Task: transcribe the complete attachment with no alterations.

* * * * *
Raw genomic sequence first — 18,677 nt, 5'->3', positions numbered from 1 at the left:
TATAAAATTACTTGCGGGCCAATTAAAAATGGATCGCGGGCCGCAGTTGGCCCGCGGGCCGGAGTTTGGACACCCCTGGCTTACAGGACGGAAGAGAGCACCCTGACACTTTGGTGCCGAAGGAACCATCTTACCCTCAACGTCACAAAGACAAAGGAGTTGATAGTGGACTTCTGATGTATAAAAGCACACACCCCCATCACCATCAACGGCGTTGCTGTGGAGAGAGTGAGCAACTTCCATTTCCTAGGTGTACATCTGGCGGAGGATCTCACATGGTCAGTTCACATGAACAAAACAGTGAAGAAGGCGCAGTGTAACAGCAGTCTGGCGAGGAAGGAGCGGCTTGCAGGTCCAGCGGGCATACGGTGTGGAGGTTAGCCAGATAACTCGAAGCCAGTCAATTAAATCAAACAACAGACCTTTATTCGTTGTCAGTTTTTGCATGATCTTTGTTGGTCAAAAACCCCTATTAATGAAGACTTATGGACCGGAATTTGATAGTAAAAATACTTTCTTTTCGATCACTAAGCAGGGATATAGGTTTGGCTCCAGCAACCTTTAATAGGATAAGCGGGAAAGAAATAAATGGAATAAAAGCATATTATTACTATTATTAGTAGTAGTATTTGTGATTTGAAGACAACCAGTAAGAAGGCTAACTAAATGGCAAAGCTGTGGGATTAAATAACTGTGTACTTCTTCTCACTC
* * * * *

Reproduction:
Raw genomic sequence first — 18,677 nt, 5'->3', positions numbered from 1 at the left:
TATAAAATTACTTGCGGGCCAATTAAAAATGGATCGCGGGCCGCAGTTGGCCCGCGGGCCGGAGTTTGGACACCCCTGGCTTACAGGACGGAAGAGAGCACCCTGACACTTTGGTGCCGAAGGAACCATCTTACCCTCAACGTCACAAAGACAAAGGAGTTGATAGTGGACTTCTGATGTATAAAAGCACACACCCCCATCACCATCAACGGCGTTGCTGTGGAGAGAGTGAGCAACTTCCATTTCCTAGGTGTACATCTGGCGGAGGATCTCACATGGTCAGTTCACATGAACAAAACAGTGAAGAAGGCGCAGTGTAACAGCAGTCTGGCGAGGAAGGAGCGGCTTGCAGGTCCAGCGGGCATACGGTGTGGAGGTTAGCCAGATAACTCGAAGCCAGTCAATTAAATCAAACAACAGACCTTTATTCGTTGTCAGTTTTTGCATGATCTTTGTTGGTCAAAAACCCCTATTAATGAAGACTTATGGACCGGAATTTGATAGTAAAAATACTTTCTTTTCGATCACTAAGCAGGGATATAGGTTTGGCTCCAGCAACCTTTAATAGGATAAGCGGGAAAGAAATAAATGGAATAAAAGCATATTATTACTATTATTAGTAGTAGTATTTGTGATTTGAAGACAACCAGTAAGAAGGCTAACTAAATGGCAAAGCTGTGGGATTAAATAACTGTGTACTTCTTCTCACTC